An Arkie's Faith column from the April 24, 2019, issue of The Mena Star.
The car made its way along the rough, rocky county road. The idyllic pastures and the cattle they contained gave way to woods as the road gained elevation. After a sharp bend in the road, the surface became smoother as the road neared the top of the mountain. When the car climbed out of the woods, the view opened and revealed a beautiful mountaintop home. At the corner of the property, standing at attention, was a large, muscular, imposing looking dog. His sleek, short coat shone with the lean, muscular build of an athlete.
This scene repeated itself many times as we made our way up the mountainside to visit my cousin. The dog, a Boxer, would always be standing there with a majestic pose. His well-developed muscles visible under his tight skin gave him the air of a bodyguard. When we drove onto the property, he would be there to escort us up the driveway and greet us when we got out of the car.
Although the Boxer’s physique suggests that he would be aggressive, he is a gentle giant. He loves people and wants to be with you. According to the American Kennel Club; “The breed’s most appealing traits is a tremendous love for their humans and a need to be loved in return. A Boxer is happiest when he’s with his family.” My wife and I loved the Boxer, and he loved us.
One Saturday afternoon while were visiting, the Boxer and one of the family dogs went for a romp in the woods surrounding the house. An hour or so later the other dog returned home, but the Boxer didn’t. When another hour passed and the Boxer still wasn’t home, we began to get worried. My cousin and I went walking through the woods looking for the Boxer. After walking and looking for a long time, we widened the search by driving down the mountain and circling through town to the east side of the mountain. There was no sign of the Boxer. After several hours, we gave up the search. We hoped that he would come home, but we feared the worst.
Boxers are prone to the hereditary heart disease aortic stenosis, meaning an obstruction underneath the aortic valve. This medical condition can cause sudden death, so the dog looks fine one minute and keels over the next. We knew that Boxers are prone to heart problems, so we feared that the Boxer had suffered a heart attack. With sadness, we resigned ourselves to never seeing the Boxer again. Not knowing what had happened to him was the most difficult part.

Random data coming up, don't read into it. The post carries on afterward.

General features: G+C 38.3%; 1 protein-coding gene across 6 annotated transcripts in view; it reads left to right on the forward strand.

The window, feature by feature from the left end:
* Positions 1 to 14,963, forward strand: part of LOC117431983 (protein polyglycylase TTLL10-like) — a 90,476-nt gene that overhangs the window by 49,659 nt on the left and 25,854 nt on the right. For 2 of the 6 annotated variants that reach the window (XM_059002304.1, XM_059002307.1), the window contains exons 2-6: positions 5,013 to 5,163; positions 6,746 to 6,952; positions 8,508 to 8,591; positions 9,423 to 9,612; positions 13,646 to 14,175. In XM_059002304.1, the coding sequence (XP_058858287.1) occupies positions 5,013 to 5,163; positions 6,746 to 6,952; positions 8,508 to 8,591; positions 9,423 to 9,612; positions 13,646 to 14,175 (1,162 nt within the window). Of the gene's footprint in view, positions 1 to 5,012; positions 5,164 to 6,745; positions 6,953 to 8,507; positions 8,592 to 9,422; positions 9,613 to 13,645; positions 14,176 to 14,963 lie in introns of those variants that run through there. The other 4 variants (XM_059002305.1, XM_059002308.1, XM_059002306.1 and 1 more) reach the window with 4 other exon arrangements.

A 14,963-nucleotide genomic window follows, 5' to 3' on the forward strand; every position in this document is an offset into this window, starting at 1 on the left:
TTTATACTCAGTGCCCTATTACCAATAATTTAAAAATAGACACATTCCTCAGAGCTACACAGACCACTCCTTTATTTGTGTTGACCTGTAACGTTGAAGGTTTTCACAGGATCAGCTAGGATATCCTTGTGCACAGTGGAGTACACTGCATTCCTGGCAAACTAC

One evening later that week, my wife and I were sitting in our living room when the phone rang. My wife answered the phone. “You will never guess what happened,” said the voice on the other end. “Our boy is home.” Just a few minutes earlier, my cousin had been outside his house when he saw the Boxer running as fast as he could towards home. What a joyous reunion that was. I don’t know who was happier, the Boxer or his people.
In Luke chapter 15, Jesus tells three stories, each describing a lost item, and the joy and celebration when they were found. “He was lost and has been found.” Luke 15:24 (NASB) could be referring to the Boxer. When Jesus was telling the story of a lost sheep, He said, “you will continue to search for it until you find it. And when you find it, you will be very happy. You will carry it home, go to your friends and neighbors and say to them, ‘Be happy with me because I found my lost sheep!’” Luke 15:4-6 (ERV) The story made me think about the phone call we received telling us that the Boxer was home.
The stories of the lost items in Luke 15 are about God's love and mercy for sinful human beings. Jesus is telling us that he wants us to rejoice with him. He says, “there is joy in the presence of the angels of God over one sinner who repents.” Luke 15:10 (NKJV) “We had to celebrate and be happy, because your brother was dead, but now he is alive; he was lost, but now he has been found.” Luke 15:32 (GNT)
Are you looking for the lost? Are you celebrating and rejoicing when they are found? In Luke 19:10 (NRSV) Jesus says that He “came to seek out and to save the lost.” And the same Jesus who came to seek out and save, tells us in John 20:21 (NIV), “As the Father has sent me, I am sending you.”
Looking for hurting people and saving them was a priority in Jesus’ life on earth. It should be a priority for his people as well. But to do that, we must engage the broken and hurting people around us. Too many Christians do not want to seek out and save the lost. They are very happy to point out sin in the world and declare that those sinners are lost, but they don’t want to engage with them. Ed Stetzer, American author and pastor writes; “It’s fascinating that a lot of Christians don’t seem to like non-Christians, often referred to as the lost or the unchurched. Often, we want to keep away from messy people.”
The focus of too many Christians is pointing out the sin in others. Daniel Darling states, "we must not allow our protest against values with which we disagree to overshadow our responsibility to show Christ's love for the world. It may very well be the person who offends us the most whom God is in the process of saving. And our gracious response might be the bridge that the Spirit uses to usher him from death to life.” Many people who claim to love God don’t have genuine love for other people. But 1 John 4:8 (NKJV) tells us, “He who does not love does not know God, for God is love.”
Gentle Reader, do you have compassion on those who are lost? I challenge you today to see the lost the way that Jesus sees them and to rejoice with Him whenever one of his lost sheep comes home!
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